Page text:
Experiment shows visual cortex in women quiets when viewing porn

April 20, 2012 by Bob Yirka, Medical Xpress report

(Medical Xpress) -- Researchers from the University of Groningen Medical Centre in the Netherlands have found that for women at least, watching pornographic videos tends to quiet the part of the brain most heavily involved in looking at and processing things in the immediate environment, suggesting that the brain finds arousal more important during that time than is processing what is actually being seen. The team has published a paper in The Journal of Sexual Medicine describing their findings.

To find out if the is essentially deactivated during sexual arousal in women, the team enlisted 12 volunteers; all women between the ages of 18 and 47, who had not yet reached menopause. Also each was on oral birth control pills which tend to flatten menstrual cycles and smooth out and/or anxiety. Each was shown three videos, one with no sexual connotation, another with mild sexual content, and a third that was full on hard-core porn. While they were watching the videos, the women were also having their brain activity watched via PET scans, which work by measuring blood flow to the various . It is thought that more blood flow indicates that more brainwork is occurring, which implies that when the brain delegates tasks to different regions, by sending more blood, it is demonstrating that it finds certain activities more important than others.

The team found virtually no difference in in all of the women when watching the first two videos. When watching the third however, they found that blood flow to the visual cortex was reduced in all of the volunteers indicating that the brain had decided that focusing on arousal was more important than fixating on exactly what was occurring on the screen in front of them (or that women just don’t want to really see what is going on with sex). This is in direct contrast to most other visual activities which tend to cause more blood to flow to the visual cortex to process all of the information that is coming in.

The researchers also suggest their findings help explain why women who exhibit symptoms of anxiety often report sexual problems, as high anxiety is often correlated with increased to the due to the person reacting on a nearly constant basis to visual stimuli. They point out that for people in general, the cannot be both anxious and aroused, it generally has to be one or the other, or neither.

Explore further: Study finds link between relationship style and sexual dysfunction

More information: The Journal of Sexual Medicine, 10 Apr 2012. DOI: 10.1111/j.1743-6109.2012.02706.x

Related Stories

Study finds link between relationship style and sexual dysfunction

March 7, 2012
(Medical Xpress) -- Deakin University research has shown that being too needy or not needy enough in a relationship can result in sexual issues.

Recommended for you

Research reveals atomic-level changes in ALS-linked protein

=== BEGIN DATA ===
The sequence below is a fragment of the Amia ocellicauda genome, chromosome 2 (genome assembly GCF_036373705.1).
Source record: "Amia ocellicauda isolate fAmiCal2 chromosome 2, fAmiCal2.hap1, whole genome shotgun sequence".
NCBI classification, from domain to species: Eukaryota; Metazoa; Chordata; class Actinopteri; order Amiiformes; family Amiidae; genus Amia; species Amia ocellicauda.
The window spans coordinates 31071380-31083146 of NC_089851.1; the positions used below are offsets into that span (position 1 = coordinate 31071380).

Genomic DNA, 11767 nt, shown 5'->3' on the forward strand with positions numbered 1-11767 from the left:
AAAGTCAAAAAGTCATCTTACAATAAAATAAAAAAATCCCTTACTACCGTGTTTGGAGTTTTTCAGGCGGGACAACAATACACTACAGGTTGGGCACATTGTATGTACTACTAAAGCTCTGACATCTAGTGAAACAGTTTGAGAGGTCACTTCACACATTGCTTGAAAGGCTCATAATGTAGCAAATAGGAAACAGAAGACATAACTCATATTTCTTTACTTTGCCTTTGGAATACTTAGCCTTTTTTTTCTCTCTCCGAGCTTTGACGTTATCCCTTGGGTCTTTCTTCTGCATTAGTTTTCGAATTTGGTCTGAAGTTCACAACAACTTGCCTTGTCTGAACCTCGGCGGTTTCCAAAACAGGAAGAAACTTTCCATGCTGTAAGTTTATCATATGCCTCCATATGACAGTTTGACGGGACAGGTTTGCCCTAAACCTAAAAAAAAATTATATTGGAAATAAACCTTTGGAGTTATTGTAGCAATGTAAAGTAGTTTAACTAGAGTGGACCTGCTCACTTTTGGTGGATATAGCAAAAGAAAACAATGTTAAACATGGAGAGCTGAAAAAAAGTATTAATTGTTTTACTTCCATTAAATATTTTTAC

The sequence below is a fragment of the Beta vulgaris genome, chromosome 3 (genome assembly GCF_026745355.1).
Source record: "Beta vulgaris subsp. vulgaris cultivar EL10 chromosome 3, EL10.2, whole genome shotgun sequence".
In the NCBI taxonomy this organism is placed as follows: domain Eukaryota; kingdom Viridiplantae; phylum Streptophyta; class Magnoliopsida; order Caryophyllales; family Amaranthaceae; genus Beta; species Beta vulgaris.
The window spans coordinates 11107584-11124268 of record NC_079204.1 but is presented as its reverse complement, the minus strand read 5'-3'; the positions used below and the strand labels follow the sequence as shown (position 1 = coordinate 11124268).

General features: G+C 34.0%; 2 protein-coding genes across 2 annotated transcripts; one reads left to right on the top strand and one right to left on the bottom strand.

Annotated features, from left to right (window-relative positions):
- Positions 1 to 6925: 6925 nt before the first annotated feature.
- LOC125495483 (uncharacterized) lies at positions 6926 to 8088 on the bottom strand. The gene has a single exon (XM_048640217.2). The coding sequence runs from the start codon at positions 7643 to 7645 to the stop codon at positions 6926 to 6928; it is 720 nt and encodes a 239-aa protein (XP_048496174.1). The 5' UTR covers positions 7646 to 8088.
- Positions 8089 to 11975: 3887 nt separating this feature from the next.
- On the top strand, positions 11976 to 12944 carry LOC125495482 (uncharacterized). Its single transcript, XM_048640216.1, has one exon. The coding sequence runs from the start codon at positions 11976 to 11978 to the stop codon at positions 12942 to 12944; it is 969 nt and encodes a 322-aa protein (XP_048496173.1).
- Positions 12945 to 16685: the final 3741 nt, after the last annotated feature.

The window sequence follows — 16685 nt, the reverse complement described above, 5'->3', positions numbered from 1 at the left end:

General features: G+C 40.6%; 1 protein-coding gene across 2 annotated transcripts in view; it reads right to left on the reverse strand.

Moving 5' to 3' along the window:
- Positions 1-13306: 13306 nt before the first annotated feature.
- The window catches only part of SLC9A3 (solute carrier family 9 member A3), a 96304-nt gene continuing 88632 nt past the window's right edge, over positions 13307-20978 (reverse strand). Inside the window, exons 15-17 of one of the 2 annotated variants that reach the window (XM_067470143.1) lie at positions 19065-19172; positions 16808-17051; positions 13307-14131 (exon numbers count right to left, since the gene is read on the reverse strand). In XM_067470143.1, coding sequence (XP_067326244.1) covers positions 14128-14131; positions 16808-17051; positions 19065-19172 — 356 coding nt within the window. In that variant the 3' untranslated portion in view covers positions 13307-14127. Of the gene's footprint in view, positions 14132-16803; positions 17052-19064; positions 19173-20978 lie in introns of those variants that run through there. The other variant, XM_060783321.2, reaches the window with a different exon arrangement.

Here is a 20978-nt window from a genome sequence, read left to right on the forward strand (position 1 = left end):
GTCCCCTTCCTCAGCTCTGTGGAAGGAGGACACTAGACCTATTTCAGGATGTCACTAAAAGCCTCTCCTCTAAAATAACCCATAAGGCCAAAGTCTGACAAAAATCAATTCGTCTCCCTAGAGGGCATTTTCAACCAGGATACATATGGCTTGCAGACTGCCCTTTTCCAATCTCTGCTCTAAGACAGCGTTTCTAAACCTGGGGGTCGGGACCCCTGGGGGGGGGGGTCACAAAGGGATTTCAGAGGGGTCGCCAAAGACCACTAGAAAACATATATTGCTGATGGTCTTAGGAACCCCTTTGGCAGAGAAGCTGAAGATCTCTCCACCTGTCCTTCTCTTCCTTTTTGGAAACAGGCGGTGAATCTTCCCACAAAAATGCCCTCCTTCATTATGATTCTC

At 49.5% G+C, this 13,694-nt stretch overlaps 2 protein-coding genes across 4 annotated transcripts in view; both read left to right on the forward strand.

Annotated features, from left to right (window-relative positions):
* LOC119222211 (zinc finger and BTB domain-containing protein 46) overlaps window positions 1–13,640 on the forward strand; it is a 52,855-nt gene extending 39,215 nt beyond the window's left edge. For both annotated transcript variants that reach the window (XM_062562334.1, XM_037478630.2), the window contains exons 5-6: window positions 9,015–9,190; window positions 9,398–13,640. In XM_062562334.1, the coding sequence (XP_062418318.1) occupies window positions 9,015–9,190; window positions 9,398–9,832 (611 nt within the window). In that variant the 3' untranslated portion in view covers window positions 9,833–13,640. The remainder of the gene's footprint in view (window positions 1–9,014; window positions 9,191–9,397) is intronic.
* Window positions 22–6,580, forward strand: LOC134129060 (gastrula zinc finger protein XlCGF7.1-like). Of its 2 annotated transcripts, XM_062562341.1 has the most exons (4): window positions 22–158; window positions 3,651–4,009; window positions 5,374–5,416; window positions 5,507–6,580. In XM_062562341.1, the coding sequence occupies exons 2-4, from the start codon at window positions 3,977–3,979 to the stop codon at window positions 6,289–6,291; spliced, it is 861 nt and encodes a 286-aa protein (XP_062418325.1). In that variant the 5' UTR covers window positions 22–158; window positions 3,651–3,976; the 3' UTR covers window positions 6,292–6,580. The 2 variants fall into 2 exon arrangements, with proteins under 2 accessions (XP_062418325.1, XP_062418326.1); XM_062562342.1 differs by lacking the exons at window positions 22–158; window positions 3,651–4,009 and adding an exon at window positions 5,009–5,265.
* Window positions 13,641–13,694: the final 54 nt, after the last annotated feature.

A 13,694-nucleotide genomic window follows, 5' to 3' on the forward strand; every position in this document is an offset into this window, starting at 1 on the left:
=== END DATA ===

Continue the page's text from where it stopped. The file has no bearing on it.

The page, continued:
January 18, 2018
For the first time, researchers have described atom-by-atom changes in a family of proteins linked to amyotrophic lateral sclerosis (ALS), a group of brain disorders known as frontotemporal dementia and degenerative diseases ...

Fragile X finding shows normal neurons that interact poorly

January 18, 2018
Neurons in mice afflicted with the genetic defect that causes Fragile X syndrome (FXS) appear similar to those in healthy mice, but these neurons fail to interact normally, resulting in the long-known cognitive impairments, ...

How your brain remembers what you had for dinner last night

January 17, 2018
Confirming earlier computational models, researchers at University of California San Diego and UC San Diego School of Medicine, with colleagues in Arizona and Louisiana, report that episodic memories are encoded in the hippocampus ...

Recording a thought's fleeting trip through the brain

January 17, 2018
University of California, Berkeley neuroscientists have tracked the progress of a thought through the brain, showing clearly how the prefrontal cortex at the front of the brain coordinates activity to help us act in response ...

Midbrain 'start neurons' control whether we walk or run

January 17, 2018
Locomotion comprises the most fundamental movements we perform. It is a complex sequence from initiating the first step, to stopping when we reach our goal. At the same time, locomotion is executed at different speeds to ...

Neuroscientists suggest a model for how we gain volitional control of what we hold in our minds

January 16, 2018
Working memory is a sort of "mental sketchpad" that allows you to accomplish everyday tasks such as calling in your hungry family's takeout order and finding the bathroom you were just told "will be the third door on the ...

0 comments

Please sign in to add a comment. Registration is free, and takes less than a minute. Read more

Click here to reset your password.
Sign in to get notified via email when new comments are made.